Cops' Cell Phones Called 'Big' Safety Issue


TALLAHASSEE -- Frank Fabrizio, head of special investigations for the Orange County, Fla. Sheriff's Office, has spent years as an undercover detective and commanding SWAT teams. But his biggest fear Tuesday was that the wrong people might get phone numbers for police officers and endanger their lives.

"This is an officer-safety issue," said Fabrizio, who traveled to Tallahassee to push a proposal to legally conceal the cell-phone numbers of police officers.

People who get such numbers could call in the middle of a sensitive police raid, or locate undercover sources and domestic-violence victims and hurt them, Fabrizio said.

But others argued that the proposed law goes too far.

The same cell-phone numbers that would be hidden often are listed on police officers' business cards, said former Sen. Curt Kiser, a lobbyist for the Florida Press Association and the Florida Society of Newspaper Editors.

Kiser said information about undercover detectives already is legally protected and that shielding cell-phone records could keep the public from finding out about a police officer who wastes tax money by making personal calls.

The measure was one of several controversial proposals to conceal public information endorsed Thursday by a House committee. Fabrizio and Kiser both said later that they hope to make a compromise.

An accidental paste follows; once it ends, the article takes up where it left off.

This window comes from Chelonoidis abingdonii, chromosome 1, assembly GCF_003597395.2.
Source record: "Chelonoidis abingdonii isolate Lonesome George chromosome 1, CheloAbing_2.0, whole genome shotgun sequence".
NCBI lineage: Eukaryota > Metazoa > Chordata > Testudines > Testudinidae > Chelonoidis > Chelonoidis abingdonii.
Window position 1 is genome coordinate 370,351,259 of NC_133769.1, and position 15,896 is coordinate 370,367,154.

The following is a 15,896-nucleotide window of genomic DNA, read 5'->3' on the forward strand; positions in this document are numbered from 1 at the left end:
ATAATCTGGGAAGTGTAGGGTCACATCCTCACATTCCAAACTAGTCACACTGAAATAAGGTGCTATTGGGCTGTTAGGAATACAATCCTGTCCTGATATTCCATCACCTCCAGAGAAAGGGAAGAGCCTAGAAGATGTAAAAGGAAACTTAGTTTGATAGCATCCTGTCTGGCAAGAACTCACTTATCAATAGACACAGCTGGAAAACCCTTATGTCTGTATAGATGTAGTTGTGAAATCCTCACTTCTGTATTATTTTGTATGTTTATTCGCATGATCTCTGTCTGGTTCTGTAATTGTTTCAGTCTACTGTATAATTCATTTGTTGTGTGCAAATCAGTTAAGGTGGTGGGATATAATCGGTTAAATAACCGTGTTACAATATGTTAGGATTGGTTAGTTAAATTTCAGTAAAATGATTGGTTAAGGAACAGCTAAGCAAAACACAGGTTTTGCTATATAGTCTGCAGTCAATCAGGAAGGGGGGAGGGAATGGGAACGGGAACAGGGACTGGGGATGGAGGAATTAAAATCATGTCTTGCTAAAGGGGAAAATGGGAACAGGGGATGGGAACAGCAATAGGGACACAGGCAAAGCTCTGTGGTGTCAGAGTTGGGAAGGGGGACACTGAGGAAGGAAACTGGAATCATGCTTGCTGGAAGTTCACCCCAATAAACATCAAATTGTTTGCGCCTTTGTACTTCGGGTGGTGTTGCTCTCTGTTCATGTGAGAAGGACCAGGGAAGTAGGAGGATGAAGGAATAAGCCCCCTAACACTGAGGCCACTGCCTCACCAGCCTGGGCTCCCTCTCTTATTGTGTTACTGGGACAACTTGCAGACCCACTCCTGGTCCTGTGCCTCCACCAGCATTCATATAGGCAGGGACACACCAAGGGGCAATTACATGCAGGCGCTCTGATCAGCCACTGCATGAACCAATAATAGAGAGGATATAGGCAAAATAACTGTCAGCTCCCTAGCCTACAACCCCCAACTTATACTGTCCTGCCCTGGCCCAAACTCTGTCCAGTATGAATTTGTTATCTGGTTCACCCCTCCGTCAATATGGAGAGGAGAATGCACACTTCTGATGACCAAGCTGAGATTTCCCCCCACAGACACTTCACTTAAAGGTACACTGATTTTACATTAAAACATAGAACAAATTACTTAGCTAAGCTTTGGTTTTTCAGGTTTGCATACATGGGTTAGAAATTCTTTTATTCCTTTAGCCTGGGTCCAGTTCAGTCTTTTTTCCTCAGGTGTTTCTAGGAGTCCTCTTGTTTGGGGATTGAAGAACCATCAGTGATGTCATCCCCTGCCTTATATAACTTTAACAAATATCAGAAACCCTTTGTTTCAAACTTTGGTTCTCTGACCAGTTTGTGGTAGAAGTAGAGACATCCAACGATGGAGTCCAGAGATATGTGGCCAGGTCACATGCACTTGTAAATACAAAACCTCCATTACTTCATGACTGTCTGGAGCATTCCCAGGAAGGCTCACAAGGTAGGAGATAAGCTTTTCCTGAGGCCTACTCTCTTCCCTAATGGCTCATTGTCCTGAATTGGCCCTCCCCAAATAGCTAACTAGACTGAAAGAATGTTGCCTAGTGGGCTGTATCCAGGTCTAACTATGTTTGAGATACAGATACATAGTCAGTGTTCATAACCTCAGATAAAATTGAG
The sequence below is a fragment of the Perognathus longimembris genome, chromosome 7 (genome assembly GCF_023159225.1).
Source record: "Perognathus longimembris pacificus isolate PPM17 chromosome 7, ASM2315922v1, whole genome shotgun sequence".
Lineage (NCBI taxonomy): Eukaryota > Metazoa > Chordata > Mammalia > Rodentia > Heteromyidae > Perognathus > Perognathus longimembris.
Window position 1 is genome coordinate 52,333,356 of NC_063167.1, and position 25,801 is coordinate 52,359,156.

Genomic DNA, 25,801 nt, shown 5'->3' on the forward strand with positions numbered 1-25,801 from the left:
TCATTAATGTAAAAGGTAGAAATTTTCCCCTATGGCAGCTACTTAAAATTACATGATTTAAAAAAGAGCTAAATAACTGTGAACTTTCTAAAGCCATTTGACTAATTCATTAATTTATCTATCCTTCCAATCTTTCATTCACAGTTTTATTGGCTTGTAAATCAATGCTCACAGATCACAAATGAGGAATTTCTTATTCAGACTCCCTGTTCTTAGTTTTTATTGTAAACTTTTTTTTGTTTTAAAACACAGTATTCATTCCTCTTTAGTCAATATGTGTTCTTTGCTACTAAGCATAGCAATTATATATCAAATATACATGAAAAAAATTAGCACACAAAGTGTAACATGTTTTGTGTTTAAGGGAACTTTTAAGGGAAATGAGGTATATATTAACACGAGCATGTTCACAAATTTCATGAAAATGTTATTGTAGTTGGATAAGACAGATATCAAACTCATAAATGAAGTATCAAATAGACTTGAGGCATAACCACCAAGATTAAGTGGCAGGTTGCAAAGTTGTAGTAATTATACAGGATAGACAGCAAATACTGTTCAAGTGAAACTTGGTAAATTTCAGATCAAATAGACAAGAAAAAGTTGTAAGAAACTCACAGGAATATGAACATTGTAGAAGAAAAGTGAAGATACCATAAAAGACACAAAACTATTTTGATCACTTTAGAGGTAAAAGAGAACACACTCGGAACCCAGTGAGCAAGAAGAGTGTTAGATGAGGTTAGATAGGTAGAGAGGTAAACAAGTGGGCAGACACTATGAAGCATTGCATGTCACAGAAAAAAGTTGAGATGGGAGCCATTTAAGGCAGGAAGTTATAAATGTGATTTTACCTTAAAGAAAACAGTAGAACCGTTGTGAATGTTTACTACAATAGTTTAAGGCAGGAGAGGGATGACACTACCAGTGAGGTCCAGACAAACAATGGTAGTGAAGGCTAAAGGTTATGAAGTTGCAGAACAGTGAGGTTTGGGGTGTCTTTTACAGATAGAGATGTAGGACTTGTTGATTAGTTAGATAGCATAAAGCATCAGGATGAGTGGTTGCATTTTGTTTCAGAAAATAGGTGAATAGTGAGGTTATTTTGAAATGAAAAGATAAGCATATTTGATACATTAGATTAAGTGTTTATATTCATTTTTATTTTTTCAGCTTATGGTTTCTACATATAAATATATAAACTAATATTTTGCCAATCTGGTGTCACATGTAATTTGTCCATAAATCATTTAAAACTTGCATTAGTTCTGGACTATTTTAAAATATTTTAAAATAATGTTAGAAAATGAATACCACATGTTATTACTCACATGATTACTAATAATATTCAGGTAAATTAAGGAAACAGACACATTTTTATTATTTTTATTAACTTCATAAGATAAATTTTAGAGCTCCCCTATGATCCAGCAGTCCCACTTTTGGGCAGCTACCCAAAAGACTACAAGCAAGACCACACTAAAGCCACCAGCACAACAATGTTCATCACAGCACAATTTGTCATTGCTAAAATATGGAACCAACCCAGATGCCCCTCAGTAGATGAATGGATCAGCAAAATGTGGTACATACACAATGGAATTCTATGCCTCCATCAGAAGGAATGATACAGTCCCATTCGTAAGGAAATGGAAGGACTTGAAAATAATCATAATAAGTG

"I'm hopeful we'll be able to get refinements to limit undercover activities, informants and things like that, but a blanket exemption is too much," Kiser said.

The State Administration Committee also recommended concealing information about customers of city-owned utility firms and closing some meetings of a new state Alzheimer's Center being pushed by House Speaker Johnnie Byrd, R-Plant City (HB 387).

All three proposals have been criticized for limiting public access to information protected for decades by "Government in the Sunshine" laws.

The utility bill (HB 451) would conceal the name, address and phone number of customers of government-owned utilities, such as Orlando's.

Rep. Mike Hogan, R-Jacksonville, said such records must be closed to prevent identity theft.

Barry Moline of the Florida Municipal Electrical Association said it's unfair that 85 percent of state residents have privacy because they have privately owned utilities, but customers of public utilities do not. Moline said the bill also will shield information about big corporate customers, which he said will protect business for city utilities.

Consumer and environmental advocates have opposed such measures, saying that closing such records makes it harder for taxpayers to track how tax money is spent and how the state's dwindling water resources are used.

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